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Logo of Phnom Penh Post newspaper Phnom Penh Post - Illegal chemists pose consumer health risk

Illegal chemists pose consumer health risk

Illegal chemists pose consumer health risk

090911_04
A customer buys medication at a pharmacy in Phnom Penh. New figures from the Department of Health indicate that half of Cambodia’s pharmacies are operating illegally.

[THE GOVERNMENT] HAS NOT TAKEN ANY CLEAR STRATEGY TO CRACK DOWN....

HALF of all pharmacies in Cambodia are operating illegally, putting customers increasingly at risk, health advocates have told the Post.

Only 1,000 of the country's roughly 2,000 pharmacies have been formally registered, according to Yim Yann, project coordinator for drug quality at the NGO Global Fund R6.

Yann said it is crucial to shine a light on "illegitimate pharmacies" because many often sell fake drugs - a serious problem highlighted by the 1999 deaths of at least 30 Cambodians who took counterfeit anti-malarial drugs, according to the World Health Organisation.

"[The government] has not taken any clear strategy to crack down on this problem effectively," Yim Yann said.

Sun Sary, director of the Hospital Department at the Ministry of Health, acknowledged there were many pharmacies that lack licences but added that the ministry is urging more pharmacies to register.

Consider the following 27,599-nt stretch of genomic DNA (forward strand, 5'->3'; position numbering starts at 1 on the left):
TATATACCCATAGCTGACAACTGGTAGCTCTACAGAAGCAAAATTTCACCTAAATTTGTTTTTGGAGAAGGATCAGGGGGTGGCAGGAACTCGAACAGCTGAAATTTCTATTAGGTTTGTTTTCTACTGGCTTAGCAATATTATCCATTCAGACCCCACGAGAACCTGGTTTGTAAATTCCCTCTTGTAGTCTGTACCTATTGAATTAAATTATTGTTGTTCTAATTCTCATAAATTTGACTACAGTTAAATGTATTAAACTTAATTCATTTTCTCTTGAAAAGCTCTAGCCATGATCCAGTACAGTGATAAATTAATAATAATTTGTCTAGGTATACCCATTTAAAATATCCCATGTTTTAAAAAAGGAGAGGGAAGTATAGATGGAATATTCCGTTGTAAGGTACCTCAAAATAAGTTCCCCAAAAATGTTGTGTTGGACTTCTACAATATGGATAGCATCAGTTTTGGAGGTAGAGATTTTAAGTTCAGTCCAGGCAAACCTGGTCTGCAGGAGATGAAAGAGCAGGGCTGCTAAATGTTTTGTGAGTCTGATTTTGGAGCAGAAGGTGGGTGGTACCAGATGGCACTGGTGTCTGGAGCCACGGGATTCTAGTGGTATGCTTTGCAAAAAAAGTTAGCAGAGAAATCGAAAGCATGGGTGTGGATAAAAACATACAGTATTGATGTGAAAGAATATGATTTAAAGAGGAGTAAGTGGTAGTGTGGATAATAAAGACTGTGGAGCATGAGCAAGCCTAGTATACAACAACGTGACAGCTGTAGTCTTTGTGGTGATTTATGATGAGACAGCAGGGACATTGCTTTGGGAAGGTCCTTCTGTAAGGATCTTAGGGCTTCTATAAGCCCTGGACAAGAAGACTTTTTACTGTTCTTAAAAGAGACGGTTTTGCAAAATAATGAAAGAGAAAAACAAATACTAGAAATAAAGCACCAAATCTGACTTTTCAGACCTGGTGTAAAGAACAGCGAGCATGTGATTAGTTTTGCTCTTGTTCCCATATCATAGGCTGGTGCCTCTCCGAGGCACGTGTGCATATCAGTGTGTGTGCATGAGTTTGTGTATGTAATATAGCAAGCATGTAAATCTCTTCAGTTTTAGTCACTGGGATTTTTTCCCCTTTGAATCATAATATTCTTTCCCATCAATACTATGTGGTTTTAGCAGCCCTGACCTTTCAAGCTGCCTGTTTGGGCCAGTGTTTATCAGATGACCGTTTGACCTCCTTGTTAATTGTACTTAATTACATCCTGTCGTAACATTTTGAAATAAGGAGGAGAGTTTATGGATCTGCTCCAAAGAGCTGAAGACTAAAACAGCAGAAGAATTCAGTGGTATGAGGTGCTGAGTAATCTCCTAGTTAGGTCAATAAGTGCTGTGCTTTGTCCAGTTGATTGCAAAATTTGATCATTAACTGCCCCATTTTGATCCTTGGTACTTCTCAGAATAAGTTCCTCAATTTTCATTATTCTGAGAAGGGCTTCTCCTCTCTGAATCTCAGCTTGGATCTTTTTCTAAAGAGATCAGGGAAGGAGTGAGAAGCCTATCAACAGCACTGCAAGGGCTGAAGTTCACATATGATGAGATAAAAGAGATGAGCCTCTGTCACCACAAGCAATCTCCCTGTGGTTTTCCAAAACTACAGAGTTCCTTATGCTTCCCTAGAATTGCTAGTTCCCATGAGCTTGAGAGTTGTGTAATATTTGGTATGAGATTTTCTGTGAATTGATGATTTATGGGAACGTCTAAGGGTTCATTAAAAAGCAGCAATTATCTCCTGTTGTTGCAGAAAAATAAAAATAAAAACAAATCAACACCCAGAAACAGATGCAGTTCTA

Health advocates, however, want the government to take tougher measures.

"I think the government should close down those pharmacies that are found to be run illegally," said Ny Chakriya, head of the investigation department at the human rights group Adhoc.

He claimed the government is reluctant to shut down unlicensed pharmacies because they still bring in tax income.

Banteay Meanchey vendor Um Vannak, 42, has had a mixed experience with unlicensed pharmacies. "I once had typhoid, but just a simple illness only. I went to a pharmacy and I was injected with [a drug], which cured me effectively," she said. Six months later, however, the illness returned - and that time, medicine from the unlicensed pharmacy had little effect.

Even so, Um Vannak said people in remote areas will continue buying medicine at their nearest pharmacy, licensed or not, because they are convenient.

"I never see a cross sign or a medicine glass case at places where people like buying medicine when they are sick," Um Vannak said.
In 2001, the government-led Council for the Development of Cambodia counted 1,876 private pharmacies in the country, of which 80 percent were operating illegally.

The World Health Organisation considers counterfeit medicine to be a "global public health crisis".

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